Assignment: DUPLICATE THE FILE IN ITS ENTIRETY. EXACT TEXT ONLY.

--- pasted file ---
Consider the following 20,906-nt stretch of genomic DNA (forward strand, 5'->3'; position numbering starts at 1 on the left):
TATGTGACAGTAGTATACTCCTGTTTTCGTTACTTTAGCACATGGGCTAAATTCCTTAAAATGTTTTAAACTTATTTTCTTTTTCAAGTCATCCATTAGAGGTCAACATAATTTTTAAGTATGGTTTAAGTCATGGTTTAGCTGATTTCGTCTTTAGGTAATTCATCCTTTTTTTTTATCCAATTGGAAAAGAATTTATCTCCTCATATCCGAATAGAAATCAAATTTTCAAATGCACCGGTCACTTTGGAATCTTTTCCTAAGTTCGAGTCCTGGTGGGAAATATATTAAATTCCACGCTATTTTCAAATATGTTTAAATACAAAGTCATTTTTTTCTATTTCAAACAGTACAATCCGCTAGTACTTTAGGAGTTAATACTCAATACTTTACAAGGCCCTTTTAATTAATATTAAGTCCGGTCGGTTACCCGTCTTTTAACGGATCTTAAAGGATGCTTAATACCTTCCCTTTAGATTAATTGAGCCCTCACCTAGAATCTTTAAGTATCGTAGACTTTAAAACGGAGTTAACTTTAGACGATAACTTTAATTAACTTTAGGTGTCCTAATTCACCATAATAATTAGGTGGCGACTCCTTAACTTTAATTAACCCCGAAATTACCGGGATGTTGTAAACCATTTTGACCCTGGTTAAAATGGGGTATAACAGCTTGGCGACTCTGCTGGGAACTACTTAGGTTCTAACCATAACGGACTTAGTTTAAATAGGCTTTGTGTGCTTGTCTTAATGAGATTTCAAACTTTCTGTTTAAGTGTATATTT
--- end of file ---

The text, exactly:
Consider the following 20,906-nt stretch of genomic DNA (forward strand, 5'->3'; position numbering starts at 1 on the left):
TATGTGACAGTAGTATACTCCTGTTTTCGTTACTTTAGCACATGGGCTAAATTCCTTAAAATGTTTTAAACTTATTTTCTTTTTCAAGTCATCCATTAGAGGTCAACATAATTTTTAAGTATGGTTTAAGTCATGGTTTAGCTGATTTCGTCTTTAGGTAATTCATCCTTTTTTTTTATCCAATTGGAAAAGAATTTATCTCCTCATATCCGAATAGAAATCAAATTTTCAAATGCACCGGTCACTTTGGAATCTTTTCCTAAGTTCGAGTCCTGGTGGGAAATATATTAAATTCCACGCTATTTTCAAATATGTTTAAATACAAAGTCATTTTTTTCTATTTCAAACAGTACAATCCGCTAGTACTTTAGGAGTTAATACTCAATACTTTACAAGGCCCTTTTAATTAATATTAAGTCCGGTCGGTTACCCGTCTTTTAACGGATCTTAAAGGATGCTTAATACCTTCCCTTTAGATTAATTGAGCCCTCACCTAGAATCTTTAAGTATCGTAGACTTTAAAACGGAGTTAACTTTAGACGATAACTTTAATTAACTTTAGGTGTCCTAATTCACCATAATAATTAGGTGGCGACTCCTTAACTTTAATTAACCCCGAAATTACCGGGATGTTGTAAACCATTTTGACCCTGGTTAAAATGGGGTATAACAGCTTGGCGACTCTGCTGGGAACTACTTAGGTTCTAACCATAACGGACTTAGTTTAAATAGGCTTTGTGTGCTTGTCTTAATGAGATTTCAAACTTTCTGTTTAAGTGTATATTT